Electrification on the Transpennine Route Upgrade

What is electrification?

Electrification is the process of improving the infrastructure of the railway to allow for electric trains to run on the track, rather than trains that use fuel. It’s a process that takes time and a lot of planning, and as part of the Transpennine Route Upgrade, the railway between Manchester and York, via Leeds and Huddersfield, is due to be electrified.

Why are we doing it?

Electric trains are better for the environment than diesel trains, and they’re quieter for both those on board the train and those living close to the railway. We’re making it possible for electric trains to travel on more areas of the rail network by electrifying railway lines that only diesel trains can run on at the moment.

Track electrification taking place at Leeds City Station

What’s involved in electrification?

In order to electrify the railway, we need to install overhead line equipment (OLE) to run the wires that will carry the electricity that powers the electric trains, and before we do that, we need to install OLE foundations. This is done through a process called piling.

Piling involves driving the piles deep into the ground. This is usually done at night-time on weekdays and weekends. We’re aware of the inconvenience that piling can cause our lineside neighbours and do everything we can to minimise disruption.

Once this is complete and the foundations are installed, we begin to erect trackside posts and overhead wires.

For safety reasons, work of this type must be carried out while trains are not running. Under our licence conditions we are contractually obliged to work at times that cause the least disruption to train services.

Depending on ground conditions, an average pile takes between 20 and 60 minutes and is often complete on a single occasion. Once complete, work will then progress to another location.

Piling work being carried out between York and Church Fenton
Piling work being carried out between York and Church Fenton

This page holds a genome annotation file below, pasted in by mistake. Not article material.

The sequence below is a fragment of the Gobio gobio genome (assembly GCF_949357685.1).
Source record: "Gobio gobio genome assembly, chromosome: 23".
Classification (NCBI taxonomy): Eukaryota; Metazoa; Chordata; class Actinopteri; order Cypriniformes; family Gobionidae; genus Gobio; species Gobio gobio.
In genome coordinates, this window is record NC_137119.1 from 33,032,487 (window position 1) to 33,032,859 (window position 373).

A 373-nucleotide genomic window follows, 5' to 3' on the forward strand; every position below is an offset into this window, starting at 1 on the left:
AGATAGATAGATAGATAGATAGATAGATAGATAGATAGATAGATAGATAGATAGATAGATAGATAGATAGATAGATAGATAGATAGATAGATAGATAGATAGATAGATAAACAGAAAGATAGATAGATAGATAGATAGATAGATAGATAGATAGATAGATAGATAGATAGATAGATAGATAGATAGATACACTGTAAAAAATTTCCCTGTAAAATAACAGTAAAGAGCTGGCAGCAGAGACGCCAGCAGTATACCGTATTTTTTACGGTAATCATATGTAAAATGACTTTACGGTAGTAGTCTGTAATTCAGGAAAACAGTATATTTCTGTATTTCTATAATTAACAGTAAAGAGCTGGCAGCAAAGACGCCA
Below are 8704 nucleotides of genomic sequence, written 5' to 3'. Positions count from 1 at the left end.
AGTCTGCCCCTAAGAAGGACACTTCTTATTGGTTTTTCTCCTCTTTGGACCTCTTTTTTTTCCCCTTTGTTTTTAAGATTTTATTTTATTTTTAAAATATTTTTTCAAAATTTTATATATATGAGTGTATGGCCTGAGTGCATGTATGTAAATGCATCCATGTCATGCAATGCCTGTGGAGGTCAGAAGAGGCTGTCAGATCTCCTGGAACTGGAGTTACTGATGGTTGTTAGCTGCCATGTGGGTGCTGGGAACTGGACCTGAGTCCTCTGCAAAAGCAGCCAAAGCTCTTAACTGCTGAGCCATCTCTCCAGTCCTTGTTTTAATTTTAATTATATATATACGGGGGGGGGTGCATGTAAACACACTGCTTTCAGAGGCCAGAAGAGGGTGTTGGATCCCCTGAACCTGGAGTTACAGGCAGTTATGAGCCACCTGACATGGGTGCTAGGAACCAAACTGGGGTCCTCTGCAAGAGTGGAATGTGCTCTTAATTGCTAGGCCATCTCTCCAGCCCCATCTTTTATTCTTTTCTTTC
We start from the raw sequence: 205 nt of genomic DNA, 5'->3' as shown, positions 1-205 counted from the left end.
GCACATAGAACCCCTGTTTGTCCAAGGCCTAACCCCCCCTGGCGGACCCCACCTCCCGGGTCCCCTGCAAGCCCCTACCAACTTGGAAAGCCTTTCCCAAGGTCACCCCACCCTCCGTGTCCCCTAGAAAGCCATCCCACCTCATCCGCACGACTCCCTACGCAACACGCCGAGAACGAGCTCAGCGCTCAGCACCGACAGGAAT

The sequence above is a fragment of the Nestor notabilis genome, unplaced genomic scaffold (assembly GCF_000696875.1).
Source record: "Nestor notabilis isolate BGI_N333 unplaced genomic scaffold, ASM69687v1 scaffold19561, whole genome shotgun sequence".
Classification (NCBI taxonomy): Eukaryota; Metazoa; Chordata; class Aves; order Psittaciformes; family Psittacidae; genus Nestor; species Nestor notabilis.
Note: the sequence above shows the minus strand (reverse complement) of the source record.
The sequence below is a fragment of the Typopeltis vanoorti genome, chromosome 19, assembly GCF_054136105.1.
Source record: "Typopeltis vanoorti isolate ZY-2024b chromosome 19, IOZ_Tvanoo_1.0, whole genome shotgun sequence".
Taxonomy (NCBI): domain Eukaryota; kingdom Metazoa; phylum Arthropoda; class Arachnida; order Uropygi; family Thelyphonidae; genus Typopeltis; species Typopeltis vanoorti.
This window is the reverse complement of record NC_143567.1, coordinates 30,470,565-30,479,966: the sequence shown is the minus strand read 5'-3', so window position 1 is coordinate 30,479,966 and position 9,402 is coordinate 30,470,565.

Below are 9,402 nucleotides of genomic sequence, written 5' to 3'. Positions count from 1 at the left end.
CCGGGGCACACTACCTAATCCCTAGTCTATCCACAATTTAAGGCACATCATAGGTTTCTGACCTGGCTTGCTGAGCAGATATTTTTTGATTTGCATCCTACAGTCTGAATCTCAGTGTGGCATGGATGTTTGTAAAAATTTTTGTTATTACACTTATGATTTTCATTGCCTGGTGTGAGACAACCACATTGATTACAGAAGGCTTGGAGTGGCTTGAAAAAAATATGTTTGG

Electromagnetic Fields

A number of our lineside neighbours have asked us for more information about electromagnetic fields, and whether they have a negative effect.

The OLE which is being installed will carry 25,000 volts of electricity to power the trains running on the line. Our engineers carry out thorough risk assessments on this risk and monitor these levels to ensure residents’ safety. This includes the council’s 1999 recommendation for ‘limits for long term exposure for the public to the risk of excessive electromagnetic fields (EMF).’ The alert level for this is set at 100μT (100 microteslas).

It has been determined that, using the maximum load current of 317.05 amps that will flow in the OLE, the distance that the public needs to maintain (so not to exceed the 100μT EMF exposure levels) is a distance of at least 0.7 metres from the track.

It should be noted that the 100μT alert level is not a dangerous level, just that levels above this need to be investigated further. For reference when using a domestic vacuum cleaner, you will be exposed to fields of up to 40μT.

More detailed information is available at www.emfs.info


More information about electrification

You can find out more about the electrification of the railway, and how the matters of safety and OLE maintenance are managed, on the Network Rail website.